Writing here has been harder as of late. Within the last month, I have fallen sick three times, with three separate viruses, now leaving me extremely tired and bereft of inspiration. The fumes I am left with have been channeled into my academic work, writing over 60 pages about feminist God-talk and spiritual autobiography, and making the trek from New York to Connecticut and back again. I also tried giving up coffee for three weeks “for my health,” which was, in short, a big mistake. Running, writing, thinking on empty is truly impossible without caffeine. I’ll detox later, when I move to California or something, thank you.

For the last year and a half while I’ve been at Yale, my commute home, along the coast at twilight, has been my time to write. With a protein bar in hand, I would breathe and watch the warm lights of storefronts and bakeries slip away with each former station stop. I would reflect upon my week of rigor and internalize what I’d learned about existentialism, critical theory, and theology. Inspiration would strike me, more often than not, suddenly, the way lightening strikes sand to make glass. Some days I would hit “publish” immediately, which sent a rush of adrenaline through me. And on others, I would pen something that remained in the draft folder. 22 drafts stand unfinished there, remnants of what I carried with me.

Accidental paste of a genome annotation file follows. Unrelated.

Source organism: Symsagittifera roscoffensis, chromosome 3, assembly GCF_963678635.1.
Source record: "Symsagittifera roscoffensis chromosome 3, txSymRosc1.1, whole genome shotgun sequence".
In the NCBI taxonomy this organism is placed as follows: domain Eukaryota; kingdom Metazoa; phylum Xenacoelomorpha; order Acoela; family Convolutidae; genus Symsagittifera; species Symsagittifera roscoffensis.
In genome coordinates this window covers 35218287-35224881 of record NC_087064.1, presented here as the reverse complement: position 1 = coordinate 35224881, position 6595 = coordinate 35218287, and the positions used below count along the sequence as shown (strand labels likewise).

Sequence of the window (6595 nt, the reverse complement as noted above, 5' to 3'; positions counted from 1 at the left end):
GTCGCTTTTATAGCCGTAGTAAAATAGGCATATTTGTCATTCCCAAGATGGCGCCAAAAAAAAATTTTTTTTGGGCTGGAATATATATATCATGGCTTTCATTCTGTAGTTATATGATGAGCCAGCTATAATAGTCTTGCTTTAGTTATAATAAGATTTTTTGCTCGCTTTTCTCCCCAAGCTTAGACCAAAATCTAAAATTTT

For the last few months, inspiration has not struck with such celebrated regularity. Instead, fatigue has overwhelmed me. Cold, sick, and tired, I could only focus on the images of home as I traveled: a hot shower, clean sheets, clean pajamas, dinner, my cat, my husband. The striking change, a glaring contrast, has reminded me of what creative expression requires: material. When spiritual and emotional matter are depleted, for this sort of writing, there is nothing for inspiration to work with. It is easier to let the humane dust settle inside and rest again before tomorrow.  Without the strength that inspiration offered me, this blog, place, space has grown silent like the winter landscape. I have vacillated between: what is wrong with me… why won’t the words come!? and what does it even matter?

Creativity, no matter the form, asks something of us, requires courage of us. But courage and creativity bloom from health, from a well-nurtured soul. I have learned over the last few weeks that creativity, like the earth, has seasons, too. Drawing inward means that expression is tempered, energy is saved, stored, protected for later. And for now, that is enough because that is what is authentic.